Second, be personable. Reveal things to your audience that you would reveal to your friends. When you have trust in your listener, she will begin to feel appreciated. Your relationships will become stronger and more meaningful.

Third, be real. Speak like a real person and not an announcer. Replace announcer words with words real people use. Instead of using “good evening” like a network news anchor from 1975, use “hi” like you would use when you call a friend.

If you hope to make your call-to-action effective, you need to create strong relationships with your listeners. If you want to create strong, meaningful relationships with your audience, you must treat each person in your audience as an individual. Make each listener feel special. Talk directly to them one-on-one. Use words that sound like you are speaking to one person. Be personable. Be real. Create wonderful relationships as you create multiple audiences of one.

Photo Credit: Bigstock

10 Podcasting Pet Peeves (and Solutions)


I recently participated in an episode of The Podcasters’ Roundtable, hosted by Ray Ortega. The topic of the evening was Podcasting Pet Peeves, and as I was prepping for the show, I thought, hey! NMX article! With seven participants, I knew I wouldn’t get to mention all of the peeves I was coming up with, and I didn’t want my irritations and annoyances to go unmentioned. You deserve to know what my pet peeves are, after all.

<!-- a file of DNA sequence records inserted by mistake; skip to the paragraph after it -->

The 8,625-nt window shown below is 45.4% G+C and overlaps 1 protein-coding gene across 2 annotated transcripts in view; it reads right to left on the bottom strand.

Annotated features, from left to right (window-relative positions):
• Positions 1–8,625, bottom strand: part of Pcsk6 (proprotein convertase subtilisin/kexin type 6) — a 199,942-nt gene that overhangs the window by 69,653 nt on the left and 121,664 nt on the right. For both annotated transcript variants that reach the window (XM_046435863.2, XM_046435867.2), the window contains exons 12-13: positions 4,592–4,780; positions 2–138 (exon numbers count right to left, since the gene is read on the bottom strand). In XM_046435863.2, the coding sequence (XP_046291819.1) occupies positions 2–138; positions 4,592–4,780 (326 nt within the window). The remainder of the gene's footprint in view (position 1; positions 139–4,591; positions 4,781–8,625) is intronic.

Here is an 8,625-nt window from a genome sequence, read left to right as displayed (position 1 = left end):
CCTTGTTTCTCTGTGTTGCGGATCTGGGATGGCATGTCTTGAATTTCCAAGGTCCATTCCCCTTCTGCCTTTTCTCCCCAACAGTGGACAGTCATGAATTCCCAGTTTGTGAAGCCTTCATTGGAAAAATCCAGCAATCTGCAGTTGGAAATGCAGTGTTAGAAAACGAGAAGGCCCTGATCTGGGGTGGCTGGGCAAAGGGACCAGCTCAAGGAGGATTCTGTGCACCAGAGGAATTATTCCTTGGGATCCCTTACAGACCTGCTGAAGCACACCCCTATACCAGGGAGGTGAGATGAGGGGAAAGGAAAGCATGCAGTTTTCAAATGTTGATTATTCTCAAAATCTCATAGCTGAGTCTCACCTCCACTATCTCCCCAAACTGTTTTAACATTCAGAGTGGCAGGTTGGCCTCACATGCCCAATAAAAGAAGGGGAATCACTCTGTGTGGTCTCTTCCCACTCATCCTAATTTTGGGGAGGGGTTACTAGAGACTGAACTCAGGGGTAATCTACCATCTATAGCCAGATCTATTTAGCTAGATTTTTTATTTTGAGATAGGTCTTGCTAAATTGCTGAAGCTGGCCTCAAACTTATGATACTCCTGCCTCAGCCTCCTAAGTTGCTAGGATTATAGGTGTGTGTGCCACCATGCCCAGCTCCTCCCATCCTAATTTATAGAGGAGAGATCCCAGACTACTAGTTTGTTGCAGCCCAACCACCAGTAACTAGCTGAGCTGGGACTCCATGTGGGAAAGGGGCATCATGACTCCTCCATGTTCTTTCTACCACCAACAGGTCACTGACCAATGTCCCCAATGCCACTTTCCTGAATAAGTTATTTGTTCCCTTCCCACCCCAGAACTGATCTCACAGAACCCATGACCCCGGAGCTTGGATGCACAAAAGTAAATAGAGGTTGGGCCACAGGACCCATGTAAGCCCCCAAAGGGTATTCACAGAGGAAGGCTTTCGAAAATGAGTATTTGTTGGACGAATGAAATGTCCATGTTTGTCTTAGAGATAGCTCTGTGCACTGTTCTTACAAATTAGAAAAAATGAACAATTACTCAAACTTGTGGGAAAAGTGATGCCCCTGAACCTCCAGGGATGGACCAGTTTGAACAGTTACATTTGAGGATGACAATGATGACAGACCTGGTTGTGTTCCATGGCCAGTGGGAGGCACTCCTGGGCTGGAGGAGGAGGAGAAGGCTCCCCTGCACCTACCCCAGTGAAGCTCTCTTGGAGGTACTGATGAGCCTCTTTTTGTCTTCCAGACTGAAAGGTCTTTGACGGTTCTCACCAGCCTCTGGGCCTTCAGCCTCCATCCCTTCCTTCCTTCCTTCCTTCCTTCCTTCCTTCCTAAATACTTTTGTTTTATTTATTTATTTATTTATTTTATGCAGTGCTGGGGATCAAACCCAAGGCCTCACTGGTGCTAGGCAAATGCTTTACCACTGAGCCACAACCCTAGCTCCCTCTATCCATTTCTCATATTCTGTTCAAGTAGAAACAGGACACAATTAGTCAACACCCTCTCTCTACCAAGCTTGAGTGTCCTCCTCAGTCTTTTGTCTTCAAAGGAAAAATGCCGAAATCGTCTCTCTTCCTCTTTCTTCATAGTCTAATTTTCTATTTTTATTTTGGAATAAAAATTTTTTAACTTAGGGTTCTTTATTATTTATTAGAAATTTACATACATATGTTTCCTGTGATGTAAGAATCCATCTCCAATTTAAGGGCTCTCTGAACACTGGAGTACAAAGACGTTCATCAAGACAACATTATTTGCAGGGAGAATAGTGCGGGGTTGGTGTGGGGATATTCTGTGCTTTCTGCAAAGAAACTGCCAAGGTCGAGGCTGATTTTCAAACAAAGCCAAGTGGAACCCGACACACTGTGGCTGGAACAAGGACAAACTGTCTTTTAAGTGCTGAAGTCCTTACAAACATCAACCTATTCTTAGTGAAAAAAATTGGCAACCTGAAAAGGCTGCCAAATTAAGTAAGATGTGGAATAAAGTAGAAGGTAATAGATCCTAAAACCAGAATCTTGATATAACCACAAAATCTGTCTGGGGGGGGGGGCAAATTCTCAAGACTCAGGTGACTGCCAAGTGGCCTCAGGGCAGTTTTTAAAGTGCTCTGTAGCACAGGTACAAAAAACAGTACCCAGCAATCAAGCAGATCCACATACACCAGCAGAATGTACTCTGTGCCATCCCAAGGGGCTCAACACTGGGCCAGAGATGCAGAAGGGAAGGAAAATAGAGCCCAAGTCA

Trust me, you do.

Note: A few items on the list here were brought up by other participants on the show, but this is my original list. Here we go!

Podcasting Pet Peeves

1. Poor production values. Shows with no editing, no music, no levels (volume) correction…if you can’t be bothered to put a little effort into the quality of your show, don’t be surprised if your audience dwindles away. It doesn’t take much effort, honestly. A great source for free, “podsafe” music is MusicAlley.com.

B. Overuse of profanity. I have nothing against profanity in and of itself. But I’ll turn off a show with no regrets if every third word of every sentence is profane. Look, it’s a scalpel, not a sledgehammer. A well-timed profanity can have a profound impact on a sentence. Don’t overdo it. And above all, be grammatically correct. If you don’t know how to use a word, don’t use it until you learn.